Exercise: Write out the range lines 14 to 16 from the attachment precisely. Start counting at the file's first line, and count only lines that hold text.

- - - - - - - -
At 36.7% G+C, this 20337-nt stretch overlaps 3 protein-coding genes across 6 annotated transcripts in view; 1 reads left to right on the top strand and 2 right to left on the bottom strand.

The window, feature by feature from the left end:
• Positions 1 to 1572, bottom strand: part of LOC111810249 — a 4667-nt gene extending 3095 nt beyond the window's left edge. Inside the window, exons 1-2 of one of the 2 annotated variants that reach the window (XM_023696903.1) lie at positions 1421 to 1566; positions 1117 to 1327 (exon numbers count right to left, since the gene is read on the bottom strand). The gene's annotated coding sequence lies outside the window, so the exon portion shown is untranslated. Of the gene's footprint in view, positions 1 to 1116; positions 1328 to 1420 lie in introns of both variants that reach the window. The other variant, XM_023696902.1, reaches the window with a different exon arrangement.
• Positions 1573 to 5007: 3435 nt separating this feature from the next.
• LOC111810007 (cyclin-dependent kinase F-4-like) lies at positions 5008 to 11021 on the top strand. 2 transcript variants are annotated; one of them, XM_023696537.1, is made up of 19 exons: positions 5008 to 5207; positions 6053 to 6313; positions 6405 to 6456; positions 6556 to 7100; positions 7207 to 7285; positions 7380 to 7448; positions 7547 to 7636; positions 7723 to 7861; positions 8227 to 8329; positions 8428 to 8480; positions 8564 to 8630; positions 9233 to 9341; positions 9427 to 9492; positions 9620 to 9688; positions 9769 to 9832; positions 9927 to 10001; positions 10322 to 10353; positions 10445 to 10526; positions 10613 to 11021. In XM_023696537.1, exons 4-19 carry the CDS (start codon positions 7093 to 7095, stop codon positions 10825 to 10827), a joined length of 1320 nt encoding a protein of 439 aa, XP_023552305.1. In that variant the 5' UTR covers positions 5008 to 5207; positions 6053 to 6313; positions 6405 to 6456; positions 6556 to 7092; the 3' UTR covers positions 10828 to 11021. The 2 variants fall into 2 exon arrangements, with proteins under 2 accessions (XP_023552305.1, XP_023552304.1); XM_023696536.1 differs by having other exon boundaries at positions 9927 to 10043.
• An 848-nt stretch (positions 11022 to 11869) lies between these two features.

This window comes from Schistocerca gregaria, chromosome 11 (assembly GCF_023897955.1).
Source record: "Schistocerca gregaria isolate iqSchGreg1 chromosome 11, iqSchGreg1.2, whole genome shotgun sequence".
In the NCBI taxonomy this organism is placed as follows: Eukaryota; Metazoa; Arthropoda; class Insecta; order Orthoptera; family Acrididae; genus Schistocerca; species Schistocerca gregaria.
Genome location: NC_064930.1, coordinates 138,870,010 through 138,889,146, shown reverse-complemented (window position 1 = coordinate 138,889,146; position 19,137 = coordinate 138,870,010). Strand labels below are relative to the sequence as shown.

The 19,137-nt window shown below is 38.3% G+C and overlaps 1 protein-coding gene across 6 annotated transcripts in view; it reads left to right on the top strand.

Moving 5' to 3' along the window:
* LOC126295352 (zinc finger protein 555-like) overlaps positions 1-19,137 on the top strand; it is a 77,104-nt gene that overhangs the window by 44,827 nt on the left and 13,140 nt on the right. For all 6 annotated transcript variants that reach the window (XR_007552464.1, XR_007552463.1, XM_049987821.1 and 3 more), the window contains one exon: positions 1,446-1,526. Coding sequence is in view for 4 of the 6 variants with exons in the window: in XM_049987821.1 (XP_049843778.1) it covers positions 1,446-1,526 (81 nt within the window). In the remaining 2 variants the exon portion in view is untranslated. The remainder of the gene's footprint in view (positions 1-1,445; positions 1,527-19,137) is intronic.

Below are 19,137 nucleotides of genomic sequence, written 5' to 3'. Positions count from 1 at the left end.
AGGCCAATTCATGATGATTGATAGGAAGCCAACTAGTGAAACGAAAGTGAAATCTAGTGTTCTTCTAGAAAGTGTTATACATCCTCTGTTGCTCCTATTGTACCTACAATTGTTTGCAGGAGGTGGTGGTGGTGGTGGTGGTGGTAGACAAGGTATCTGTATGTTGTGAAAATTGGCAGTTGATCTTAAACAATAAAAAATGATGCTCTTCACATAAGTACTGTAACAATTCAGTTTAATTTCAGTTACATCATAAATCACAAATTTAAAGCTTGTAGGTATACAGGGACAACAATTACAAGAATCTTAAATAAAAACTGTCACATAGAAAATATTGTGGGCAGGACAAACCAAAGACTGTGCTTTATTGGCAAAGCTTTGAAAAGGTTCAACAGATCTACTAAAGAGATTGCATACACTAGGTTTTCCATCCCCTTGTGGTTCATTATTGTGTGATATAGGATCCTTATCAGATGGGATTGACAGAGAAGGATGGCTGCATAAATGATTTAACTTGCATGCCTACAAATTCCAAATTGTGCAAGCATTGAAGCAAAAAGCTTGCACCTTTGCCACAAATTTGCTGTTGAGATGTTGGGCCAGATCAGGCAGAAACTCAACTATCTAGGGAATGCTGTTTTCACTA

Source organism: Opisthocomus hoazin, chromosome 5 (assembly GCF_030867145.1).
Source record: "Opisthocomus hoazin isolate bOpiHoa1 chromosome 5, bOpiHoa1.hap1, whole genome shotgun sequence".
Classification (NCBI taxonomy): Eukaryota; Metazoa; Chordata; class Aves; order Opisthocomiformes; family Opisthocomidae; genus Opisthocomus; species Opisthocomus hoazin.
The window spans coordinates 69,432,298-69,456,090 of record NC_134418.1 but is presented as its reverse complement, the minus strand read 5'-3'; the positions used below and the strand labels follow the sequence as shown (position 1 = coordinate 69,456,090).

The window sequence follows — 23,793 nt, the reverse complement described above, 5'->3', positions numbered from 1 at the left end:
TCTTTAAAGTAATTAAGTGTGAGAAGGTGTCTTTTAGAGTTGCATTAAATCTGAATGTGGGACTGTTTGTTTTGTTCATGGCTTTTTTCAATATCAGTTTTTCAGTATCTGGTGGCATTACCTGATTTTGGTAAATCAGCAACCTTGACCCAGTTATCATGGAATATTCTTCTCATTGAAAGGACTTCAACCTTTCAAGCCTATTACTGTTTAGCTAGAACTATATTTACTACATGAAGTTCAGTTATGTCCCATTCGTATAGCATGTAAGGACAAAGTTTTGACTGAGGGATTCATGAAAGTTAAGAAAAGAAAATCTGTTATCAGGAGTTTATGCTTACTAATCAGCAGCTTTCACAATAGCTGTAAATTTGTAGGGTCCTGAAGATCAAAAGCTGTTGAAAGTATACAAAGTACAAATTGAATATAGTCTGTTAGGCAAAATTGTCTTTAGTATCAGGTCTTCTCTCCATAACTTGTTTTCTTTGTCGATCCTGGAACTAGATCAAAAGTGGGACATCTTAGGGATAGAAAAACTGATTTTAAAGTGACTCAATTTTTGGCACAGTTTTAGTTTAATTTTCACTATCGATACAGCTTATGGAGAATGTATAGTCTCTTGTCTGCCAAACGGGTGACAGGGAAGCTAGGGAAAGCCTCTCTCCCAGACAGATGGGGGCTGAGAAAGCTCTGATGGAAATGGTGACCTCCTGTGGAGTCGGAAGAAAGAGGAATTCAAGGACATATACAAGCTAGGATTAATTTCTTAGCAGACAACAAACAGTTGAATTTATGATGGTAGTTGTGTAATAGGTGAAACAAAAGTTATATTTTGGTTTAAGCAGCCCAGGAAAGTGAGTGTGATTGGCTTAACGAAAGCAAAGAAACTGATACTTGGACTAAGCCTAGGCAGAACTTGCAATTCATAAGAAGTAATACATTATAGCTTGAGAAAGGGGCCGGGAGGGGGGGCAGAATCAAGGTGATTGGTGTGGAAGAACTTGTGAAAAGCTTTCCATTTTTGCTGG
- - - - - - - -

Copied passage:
Below are 19,137 nucleotides of genomic sequence, written 5' to 3'. Positions count from 1 at the left end.
AGGCCAATTCATGATGATTGATAGGAAGCCAACTAGTGAAACGAAAGTGAAATCTAGTGTTCTTCTAGAAAGTGTTATACATCCTCTGTTGCTCCTATTGTACCTACAATTGTTTGCAGGAGGTGGTGGTGGTGGTGGTGGTGGTAGACAAGGTATCTGTATGTTGTGAAAATTGGCAGTTGATCTTAAACAATAAAAAATGATGCTCTTCACATAAGTACTGTAACAATTCAGTTTAATTTCAGTTACATCATAAATCACAAATTTAAAGCTTGTAGGTATACAGGGACAACAATTACAAGAATCTTAAATAAAAACTGTCACATAGAAAATATTGTGGGCAGGACAAACCAAAGACTGTGCTTTATTGGCAAAGCTTTGAAAAGGTTCAACAGATCTACTAAAGAGATTGCATACACTAGGTTTTCCATCCCCTTGTGGTTCATTATTGTGTGATATAGGATCCTTATCAGATGGGATTGACAGAGAAGGATGGCTGCATAAATGATTTAACTTGCATGCCTACAAATTCCAAATTGTGCAAGCATTGAAGCAAAAAGCTTGCACCTTTGCCACAAATTTGCTGTTGAGATGTTGGGCCAGATCAGGCAGAAACTCAACTATCTAGGGAATGCTGTTTTCACTA

Source organism: Opisthocomus hoazin, chromosome 5 (assembly GCF_030867145.1).